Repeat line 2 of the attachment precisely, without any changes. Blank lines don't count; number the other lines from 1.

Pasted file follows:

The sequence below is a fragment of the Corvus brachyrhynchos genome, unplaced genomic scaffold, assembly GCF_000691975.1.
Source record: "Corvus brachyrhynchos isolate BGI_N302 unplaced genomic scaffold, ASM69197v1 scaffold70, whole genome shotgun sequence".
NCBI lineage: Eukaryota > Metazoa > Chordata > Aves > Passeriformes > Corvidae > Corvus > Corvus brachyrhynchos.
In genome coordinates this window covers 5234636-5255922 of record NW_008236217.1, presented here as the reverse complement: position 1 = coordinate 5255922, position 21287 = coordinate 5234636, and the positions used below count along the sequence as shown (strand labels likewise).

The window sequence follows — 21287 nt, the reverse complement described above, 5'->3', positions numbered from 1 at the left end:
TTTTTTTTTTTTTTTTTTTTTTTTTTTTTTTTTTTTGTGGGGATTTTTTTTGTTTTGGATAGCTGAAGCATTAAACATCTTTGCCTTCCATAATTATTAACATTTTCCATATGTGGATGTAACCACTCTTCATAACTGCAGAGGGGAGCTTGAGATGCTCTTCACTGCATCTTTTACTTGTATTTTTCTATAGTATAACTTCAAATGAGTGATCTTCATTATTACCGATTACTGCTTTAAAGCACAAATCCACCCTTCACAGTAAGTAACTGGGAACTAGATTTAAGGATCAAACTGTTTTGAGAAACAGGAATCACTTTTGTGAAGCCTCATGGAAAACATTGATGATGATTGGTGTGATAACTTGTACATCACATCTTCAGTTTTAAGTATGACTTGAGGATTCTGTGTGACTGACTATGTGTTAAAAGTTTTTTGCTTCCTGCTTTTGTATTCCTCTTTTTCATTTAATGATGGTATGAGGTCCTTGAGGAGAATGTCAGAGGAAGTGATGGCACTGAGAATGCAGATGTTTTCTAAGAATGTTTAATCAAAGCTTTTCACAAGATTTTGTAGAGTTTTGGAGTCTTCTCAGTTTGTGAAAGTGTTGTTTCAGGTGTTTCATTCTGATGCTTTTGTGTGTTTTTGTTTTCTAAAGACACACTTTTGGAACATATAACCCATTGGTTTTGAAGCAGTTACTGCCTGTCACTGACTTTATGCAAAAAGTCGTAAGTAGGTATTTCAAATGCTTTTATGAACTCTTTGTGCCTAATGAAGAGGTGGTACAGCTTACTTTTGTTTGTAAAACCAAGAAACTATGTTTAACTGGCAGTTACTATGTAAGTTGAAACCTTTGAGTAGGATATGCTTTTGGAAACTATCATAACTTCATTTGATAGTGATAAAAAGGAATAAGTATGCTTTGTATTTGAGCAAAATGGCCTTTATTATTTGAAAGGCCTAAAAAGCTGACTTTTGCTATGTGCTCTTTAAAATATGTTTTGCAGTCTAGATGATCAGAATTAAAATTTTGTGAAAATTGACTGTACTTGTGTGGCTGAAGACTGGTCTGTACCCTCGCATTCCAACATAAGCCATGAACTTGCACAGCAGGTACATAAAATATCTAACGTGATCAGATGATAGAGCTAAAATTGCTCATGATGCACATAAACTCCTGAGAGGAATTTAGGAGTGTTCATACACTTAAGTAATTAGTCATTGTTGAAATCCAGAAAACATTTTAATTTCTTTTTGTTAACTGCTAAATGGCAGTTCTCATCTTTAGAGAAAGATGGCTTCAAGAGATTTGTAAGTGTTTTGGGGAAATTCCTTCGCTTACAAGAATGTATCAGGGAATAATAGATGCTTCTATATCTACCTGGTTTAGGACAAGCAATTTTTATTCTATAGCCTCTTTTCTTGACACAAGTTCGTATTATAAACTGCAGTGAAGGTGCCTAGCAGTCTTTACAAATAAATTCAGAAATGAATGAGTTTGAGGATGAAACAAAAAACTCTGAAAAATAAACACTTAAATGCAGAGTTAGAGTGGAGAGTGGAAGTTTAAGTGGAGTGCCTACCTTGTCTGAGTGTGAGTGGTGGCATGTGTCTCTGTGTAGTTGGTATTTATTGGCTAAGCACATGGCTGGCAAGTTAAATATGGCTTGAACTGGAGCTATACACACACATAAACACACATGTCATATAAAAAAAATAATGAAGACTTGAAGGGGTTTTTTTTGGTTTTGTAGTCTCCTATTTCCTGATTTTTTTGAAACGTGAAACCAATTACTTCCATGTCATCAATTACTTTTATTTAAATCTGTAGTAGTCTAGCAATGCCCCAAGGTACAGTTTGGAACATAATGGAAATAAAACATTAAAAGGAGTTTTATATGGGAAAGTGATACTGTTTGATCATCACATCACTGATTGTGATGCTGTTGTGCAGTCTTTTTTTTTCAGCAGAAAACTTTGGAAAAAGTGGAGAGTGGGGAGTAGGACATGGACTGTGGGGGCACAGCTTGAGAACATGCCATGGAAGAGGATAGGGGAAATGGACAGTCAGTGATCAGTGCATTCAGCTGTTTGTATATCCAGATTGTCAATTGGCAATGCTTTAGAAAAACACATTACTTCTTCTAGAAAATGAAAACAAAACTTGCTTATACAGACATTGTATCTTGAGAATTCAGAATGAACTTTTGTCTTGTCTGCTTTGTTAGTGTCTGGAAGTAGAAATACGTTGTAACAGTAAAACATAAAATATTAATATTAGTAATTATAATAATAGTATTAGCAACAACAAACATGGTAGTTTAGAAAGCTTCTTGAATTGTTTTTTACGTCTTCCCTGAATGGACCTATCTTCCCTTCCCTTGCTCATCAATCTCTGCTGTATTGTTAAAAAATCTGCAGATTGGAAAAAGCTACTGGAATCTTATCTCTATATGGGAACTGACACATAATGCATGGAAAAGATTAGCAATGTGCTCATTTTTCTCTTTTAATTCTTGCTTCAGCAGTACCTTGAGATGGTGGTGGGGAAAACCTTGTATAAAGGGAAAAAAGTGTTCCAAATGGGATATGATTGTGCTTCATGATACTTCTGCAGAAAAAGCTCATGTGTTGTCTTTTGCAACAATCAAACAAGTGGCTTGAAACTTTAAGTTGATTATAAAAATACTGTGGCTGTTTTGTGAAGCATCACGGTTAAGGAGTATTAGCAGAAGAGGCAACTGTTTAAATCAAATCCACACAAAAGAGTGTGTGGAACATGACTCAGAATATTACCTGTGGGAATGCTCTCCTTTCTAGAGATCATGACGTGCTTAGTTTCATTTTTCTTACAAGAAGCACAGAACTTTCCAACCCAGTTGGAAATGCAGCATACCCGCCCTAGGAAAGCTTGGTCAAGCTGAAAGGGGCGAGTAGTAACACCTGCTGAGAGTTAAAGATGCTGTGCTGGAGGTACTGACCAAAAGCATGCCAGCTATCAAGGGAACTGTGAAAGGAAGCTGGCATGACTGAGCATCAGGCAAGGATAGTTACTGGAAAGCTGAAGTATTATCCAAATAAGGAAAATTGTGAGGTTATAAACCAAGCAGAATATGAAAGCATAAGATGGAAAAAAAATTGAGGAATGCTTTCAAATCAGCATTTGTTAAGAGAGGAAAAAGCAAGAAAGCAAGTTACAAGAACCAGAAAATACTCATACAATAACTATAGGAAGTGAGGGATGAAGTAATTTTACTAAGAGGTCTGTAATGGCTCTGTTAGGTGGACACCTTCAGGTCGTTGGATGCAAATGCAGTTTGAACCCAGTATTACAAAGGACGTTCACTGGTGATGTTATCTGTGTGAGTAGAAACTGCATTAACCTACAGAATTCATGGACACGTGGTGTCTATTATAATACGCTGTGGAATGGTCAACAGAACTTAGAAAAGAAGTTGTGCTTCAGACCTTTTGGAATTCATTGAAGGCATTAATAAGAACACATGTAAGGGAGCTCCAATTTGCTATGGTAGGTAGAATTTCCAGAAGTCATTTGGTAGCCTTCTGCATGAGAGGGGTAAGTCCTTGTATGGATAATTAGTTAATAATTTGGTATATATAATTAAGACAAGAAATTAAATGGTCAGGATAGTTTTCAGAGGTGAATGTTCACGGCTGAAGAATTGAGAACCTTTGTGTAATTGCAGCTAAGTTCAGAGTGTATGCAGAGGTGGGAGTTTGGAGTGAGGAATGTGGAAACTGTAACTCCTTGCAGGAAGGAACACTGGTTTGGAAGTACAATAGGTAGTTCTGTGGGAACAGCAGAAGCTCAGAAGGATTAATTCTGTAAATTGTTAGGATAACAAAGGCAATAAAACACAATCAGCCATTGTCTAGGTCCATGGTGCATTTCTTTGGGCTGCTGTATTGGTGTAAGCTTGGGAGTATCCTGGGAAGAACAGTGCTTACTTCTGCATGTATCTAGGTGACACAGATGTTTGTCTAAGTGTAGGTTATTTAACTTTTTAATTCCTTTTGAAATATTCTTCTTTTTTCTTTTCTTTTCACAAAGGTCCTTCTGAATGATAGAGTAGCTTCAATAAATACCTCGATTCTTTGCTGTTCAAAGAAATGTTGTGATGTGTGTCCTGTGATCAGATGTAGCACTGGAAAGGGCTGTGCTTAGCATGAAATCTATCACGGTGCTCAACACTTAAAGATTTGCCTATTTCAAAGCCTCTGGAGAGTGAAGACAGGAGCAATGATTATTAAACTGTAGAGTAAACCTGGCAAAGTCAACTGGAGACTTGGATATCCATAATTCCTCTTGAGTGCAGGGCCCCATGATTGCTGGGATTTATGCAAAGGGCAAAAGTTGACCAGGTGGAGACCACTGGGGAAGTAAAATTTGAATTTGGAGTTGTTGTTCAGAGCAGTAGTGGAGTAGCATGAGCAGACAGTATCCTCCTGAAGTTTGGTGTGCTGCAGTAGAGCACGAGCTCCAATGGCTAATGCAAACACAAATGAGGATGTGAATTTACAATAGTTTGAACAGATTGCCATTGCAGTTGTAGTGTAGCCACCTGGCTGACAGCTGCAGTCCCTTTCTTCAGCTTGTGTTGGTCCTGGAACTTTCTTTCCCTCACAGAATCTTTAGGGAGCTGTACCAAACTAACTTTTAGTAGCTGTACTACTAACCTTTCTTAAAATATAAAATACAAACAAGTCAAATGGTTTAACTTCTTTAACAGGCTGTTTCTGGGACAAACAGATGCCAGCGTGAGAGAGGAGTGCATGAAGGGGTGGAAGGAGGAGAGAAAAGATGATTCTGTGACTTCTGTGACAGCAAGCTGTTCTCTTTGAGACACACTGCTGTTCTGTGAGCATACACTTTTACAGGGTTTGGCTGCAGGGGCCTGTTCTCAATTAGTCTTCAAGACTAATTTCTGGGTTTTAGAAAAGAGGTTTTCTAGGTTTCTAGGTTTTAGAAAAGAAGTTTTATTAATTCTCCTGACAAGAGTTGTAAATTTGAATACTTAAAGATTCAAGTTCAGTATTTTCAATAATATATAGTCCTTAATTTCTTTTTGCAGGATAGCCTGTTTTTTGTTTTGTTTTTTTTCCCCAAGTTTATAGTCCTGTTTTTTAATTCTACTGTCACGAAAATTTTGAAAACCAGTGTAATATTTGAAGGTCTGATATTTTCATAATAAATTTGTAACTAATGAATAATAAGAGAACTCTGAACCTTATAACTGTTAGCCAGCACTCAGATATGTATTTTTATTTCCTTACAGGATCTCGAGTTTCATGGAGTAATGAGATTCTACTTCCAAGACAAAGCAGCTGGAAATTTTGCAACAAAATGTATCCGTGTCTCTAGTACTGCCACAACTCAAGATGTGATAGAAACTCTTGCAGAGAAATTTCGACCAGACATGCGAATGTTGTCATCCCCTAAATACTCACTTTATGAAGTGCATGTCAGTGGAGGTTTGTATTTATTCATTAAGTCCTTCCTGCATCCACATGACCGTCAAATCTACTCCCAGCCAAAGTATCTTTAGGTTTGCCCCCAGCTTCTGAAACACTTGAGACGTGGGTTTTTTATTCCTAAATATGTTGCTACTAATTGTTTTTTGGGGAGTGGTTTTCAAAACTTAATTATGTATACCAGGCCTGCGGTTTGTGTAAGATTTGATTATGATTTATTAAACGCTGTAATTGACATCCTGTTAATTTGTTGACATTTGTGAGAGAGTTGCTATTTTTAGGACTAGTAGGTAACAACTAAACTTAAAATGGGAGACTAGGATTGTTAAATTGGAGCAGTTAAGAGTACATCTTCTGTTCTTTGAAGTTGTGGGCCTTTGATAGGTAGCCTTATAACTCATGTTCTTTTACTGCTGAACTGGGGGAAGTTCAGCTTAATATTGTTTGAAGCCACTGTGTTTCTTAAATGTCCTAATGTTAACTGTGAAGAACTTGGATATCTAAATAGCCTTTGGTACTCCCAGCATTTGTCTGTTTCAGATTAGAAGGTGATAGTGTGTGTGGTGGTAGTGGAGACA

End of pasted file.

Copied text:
Source record: "Corvus brachyrhynchos isolate BGI_N302 unplaced genomic scaffold, ASM69197v1 scaffold70, whole genome shotgun sequence".